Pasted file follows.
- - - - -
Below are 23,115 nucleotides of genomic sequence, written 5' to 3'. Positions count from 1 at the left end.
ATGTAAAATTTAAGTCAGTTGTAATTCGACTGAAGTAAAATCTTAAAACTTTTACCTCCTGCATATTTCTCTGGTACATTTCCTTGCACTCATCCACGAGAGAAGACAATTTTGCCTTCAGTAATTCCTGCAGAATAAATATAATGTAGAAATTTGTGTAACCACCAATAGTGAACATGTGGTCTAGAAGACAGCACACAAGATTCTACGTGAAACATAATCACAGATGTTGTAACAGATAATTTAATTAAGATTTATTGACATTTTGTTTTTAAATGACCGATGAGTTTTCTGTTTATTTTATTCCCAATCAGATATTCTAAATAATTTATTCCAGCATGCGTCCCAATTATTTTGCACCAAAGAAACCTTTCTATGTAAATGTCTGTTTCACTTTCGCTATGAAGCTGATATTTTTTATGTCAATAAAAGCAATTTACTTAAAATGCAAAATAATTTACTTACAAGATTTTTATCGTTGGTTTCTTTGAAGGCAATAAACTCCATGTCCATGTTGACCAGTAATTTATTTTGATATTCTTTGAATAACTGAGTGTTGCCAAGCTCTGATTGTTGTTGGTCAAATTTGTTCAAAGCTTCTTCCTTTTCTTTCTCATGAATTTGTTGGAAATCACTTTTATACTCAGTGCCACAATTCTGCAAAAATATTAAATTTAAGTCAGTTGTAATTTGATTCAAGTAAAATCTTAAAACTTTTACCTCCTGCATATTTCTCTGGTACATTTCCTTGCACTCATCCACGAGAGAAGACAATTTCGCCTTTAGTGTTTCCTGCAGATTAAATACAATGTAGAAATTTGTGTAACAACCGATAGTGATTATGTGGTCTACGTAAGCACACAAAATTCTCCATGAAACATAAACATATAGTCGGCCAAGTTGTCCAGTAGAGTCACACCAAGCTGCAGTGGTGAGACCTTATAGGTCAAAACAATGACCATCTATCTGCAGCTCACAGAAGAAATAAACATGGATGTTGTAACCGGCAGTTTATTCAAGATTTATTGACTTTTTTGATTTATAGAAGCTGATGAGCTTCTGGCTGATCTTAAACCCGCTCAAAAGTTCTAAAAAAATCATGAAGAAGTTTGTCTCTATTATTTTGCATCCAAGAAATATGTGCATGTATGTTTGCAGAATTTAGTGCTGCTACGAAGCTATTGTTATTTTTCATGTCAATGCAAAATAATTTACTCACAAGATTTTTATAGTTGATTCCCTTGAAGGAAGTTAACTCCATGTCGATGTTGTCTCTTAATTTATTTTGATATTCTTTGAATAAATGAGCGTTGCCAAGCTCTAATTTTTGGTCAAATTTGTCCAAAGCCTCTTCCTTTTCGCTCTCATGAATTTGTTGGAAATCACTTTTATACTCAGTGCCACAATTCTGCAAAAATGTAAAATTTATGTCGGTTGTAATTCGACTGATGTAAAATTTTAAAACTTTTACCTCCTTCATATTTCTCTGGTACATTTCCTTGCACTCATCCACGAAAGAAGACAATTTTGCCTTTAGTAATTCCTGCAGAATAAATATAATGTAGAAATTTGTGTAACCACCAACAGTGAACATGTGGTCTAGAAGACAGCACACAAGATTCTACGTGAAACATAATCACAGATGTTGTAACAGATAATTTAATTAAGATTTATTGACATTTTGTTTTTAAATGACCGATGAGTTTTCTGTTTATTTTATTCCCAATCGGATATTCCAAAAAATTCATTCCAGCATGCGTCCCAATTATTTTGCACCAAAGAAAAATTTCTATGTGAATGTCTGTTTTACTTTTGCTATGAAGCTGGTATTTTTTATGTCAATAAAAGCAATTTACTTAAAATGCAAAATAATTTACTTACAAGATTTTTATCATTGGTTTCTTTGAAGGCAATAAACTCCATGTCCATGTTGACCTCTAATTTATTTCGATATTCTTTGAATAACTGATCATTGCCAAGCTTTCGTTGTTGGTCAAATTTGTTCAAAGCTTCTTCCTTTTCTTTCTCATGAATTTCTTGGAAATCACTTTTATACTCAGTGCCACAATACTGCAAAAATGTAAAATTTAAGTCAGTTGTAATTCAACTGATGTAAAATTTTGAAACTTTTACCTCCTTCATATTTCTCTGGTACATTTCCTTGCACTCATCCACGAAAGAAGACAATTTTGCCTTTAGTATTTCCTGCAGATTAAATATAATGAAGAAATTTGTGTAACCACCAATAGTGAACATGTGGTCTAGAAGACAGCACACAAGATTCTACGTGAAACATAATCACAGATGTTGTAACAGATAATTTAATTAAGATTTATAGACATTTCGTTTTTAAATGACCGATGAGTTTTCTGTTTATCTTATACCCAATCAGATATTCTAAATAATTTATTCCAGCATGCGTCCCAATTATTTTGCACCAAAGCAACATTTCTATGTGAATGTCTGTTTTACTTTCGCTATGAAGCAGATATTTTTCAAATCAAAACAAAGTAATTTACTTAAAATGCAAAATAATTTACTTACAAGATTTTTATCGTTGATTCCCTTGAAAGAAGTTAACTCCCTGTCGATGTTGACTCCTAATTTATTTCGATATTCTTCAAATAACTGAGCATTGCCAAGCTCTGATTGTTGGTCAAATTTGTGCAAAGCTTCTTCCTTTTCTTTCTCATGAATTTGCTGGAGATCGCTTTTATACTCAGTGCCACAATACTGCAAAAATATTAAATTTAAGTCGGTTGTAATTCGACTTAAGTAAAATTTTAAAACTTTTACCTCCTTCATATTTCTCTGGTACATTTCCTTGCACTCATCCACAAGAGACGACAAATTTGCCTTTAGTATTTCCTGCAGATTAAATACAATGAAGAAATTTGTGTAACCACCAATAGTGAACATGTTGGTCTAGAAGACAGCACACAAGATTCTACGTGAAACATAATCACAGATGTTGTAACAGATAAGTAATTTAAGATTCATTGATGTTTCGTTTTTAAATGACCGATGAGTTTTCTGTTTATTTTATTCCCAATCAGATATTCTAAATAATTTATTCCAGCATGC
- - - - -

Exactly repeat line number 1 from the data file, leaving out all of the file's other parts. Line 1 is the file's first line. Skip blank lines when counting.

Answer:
Below are 23,115 nucleotides of genomic sequence, written 5' to 3'. Positions count from 1 at the left end.